Two-and-a-half years later, the first release from the vault is this intimate tape which is exactly as advertised: Prince, alone at a piano, in a studio in a basement “family room” (according to engineer Don Batts) for 34 minutes, working out new songs, reinterpreting a song from his last album (“International Lover,” from “1999”), and covering Joni Mitchell and an old gospel song. There’s nothing polished about occasionally hissy demo tape: this is just Prince playing around, for his own pleasure.


And yet: my God. We already know a lot about his genius as a guitarist, a singer, a songwriter, a producer and arranger. Here we see his piano skills to be pretty much the equal of his other skills (okay, maybe not guitar), and hearing his voice in all its multi-octave, expressive glory against such a stark backdrop is also revelatory.


There are only a few complete songs here, including an incredible Nina Simone-style sketch of “17 Days,” a song that would be the B-side for “When Doves Cry” the following year. We hear “Strange Relationship” four years before he recorded a full-band funk version for “Sign O the Times.” There’s a snippet of “Purple Rain” that bleeds into an equally brief turn on Mitchell’s “A Case of You,” where his jazzy chord voicings are just as interesting but different from Mitchell’s originals. He beatboxes on “International Lover.” And there are three songs that have never surfaced on any official release.



When he died, Prince had returned to this format, on an acclaimed tour also called Piano and a Microphone. No doubt there are great tapes from that as well. But to hear him in 1983, right before Purple Rain made him one of the biggest stars in the world, is an astonishing document that even the most casual Prince fan will find thrilling. All those deluxe reissues of music we’ve already heard can wait, as long as the vault is full of stuff like this. (Sept. 23)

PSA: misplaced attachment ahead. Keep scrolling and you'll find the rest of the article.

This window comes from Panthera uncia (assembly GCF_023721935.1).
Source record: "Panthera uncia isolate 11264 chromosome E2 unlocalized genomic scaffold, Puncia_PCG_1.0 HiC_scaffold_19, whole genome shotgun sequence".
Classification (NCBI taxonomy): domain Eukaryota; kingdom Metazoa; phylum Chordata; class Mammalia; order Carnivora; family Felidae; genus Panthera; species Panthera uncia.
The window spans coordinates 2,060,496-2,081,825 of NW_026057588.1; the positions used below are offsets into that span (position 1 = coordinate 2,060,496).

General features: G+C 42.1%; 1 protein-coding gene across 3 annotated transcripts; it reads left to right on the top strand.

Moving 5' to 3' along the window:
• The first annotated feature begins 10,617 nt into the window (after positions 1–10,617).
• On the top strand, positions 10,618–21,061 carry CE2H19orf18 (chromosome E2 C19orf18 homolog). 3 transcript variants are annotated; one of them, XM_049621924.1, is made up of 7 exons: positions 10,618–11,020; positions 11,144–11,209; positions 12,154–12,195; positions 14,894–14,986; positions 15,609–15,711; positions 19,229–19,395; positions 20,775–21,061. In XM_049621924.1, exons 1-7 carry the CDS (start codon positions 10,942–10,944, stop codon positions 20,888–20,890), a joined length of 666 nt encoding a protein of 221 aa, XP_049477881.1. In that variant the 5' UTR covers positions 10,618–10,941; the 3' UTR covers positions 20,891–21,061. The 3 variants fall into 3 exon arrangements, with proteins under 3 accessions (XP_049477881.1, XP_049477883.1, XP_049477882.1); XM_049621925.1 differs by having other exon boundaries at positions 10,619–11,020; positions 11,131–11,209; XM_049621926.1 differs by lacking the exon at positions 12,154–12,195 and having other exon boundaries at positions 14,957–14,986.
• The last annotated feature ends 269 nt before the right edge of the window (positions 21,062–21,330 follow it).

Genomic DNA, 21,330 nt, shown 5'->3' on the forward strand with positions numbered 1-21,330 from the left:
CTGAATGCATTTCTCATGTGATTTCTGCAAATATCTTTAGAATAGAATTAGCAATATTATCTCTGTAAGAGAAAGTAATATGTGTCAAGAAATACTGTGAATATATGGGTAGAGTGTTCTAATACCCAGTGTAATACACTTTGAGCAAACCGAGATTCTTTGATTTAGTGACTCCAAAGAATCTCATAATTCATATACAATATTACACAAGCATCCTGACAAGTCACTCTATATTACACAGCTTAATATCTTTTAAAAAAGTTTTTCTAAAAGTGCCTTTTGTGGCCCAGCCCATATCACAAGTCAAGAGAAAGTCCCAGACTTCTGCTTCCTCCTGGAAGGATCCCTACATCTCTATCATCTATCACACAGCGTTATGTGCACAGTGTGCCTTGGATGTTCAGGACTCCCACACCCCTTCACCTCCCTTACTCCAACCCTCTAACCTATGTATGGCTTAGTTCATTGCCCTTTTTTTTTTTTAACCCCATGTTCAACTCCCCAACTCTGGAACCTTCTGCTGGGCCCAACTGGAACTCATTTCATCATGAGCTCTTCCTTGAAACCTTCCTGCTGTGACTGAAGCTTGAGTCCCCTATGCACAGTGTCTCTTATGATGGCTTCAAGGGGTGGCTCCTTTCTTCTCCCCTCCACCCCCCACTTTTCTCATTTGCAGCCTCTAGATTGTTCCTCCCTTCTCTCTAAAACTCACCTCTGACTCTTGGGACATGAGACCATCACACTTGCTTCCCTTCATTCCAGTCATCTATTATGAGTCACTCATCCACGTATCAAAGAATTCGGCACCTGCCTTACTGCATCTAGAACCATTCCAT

Stream: “17 Days,” “Wednesday,” “Mary Don’t You Weep”



Prince – Anthology 1995-2010 (Sony)


When Prince died in 2016, no one wanted to hear this music. The Prince we want to remember is the hitmaker and innovator that ruled the 1980s, from roughly 1980 to 1992. The way his narrative is understood, Prince then lost his way in battles with record companies and changing musical trends, fighting back by releasing as much music as possible—sometimes four albums in a single year. Even diehard fans had trouble keeping up and wading through his output.


Which is a shame. Prince being the indisputable musical genius he is—as a singer, a guitarist, songwriter, producer, arranger, bandleader—of course there are dozens of tracks from that time that rival his greatest work. Prince being Prince, though, means that the casual fan would have to wade through a lot—and we’re talking about *a lot*—of material to find the golden needles in the haystack. Most didn’t bother. (I'm guilty as charged.)


For the first 15 years of his career, Prince recorded for Warner Brothers, the execs at which gave the prolific artist a very long leash—but not long enough for the man who, after his death, left a literal vault of unreleased music that it will likely take decades for musicologists to wade through. Being on Warner meant that the public was only tasting the cream. In the early ’90s, as Prince became more disenchanted with his label, the albums started to get more bloated: the one named after his unpronounceable androgynous symbol had some of his finest hits (“7,” “My Name is Prince”) along with some of his worst dreck. It was a pattern that plagued the rest of his career.


When Prince started declaring himself a “slave” and demanding “emancipation,” all bets were off. His music from 1995 onward flowed directly from his id, for better or worse. He wasn’t going to make it easy for us. We had to accept the whole package deal if we were still on board.


Full disclosure: I’m a massive fan of Prince’s first 10 albums, which are almost flawless (let’s not talk about Batman). I remained faithful through all the ’90s, including the Emancipation period, and then fell off completely in the 2000s. He released 11 records that decade, with varying degrees of distribution, some of which I don’t ever remember even hearing about (2004’s Slaughterhouse? 2009’s MPLSound? Anyone?). Ideally, this kind of compilation should be a godsend.


It’s not. It’s just as messy as any Prince album of the period in question.



Yes, there are unquestionable, underappreciated classics like the 2006 single “Black Sweat,” which deserves to be on any list of Prince’s greatest tracks. It gathers up fun throwaways like the 2007 rock song where he declares that, “I love you, baby, but not like I love my guitar.” It collects some stunning R&B ballads like “Crucial,” which was bumped from 1987’s Sign O the Times for “Adore,” or 2007’s “Somewhere Here on Earth.” It rescues two tracks from 1996’s Chaos and Disorder,  Prince’s last proper record released under his Warner contract; the title track is perhaps his most underrated rock song. There are some fine funk tracks from later years, including “Northside” (2004), “Chelsea Rodgers” (2007) and “Ol’ Skool Company” (2009).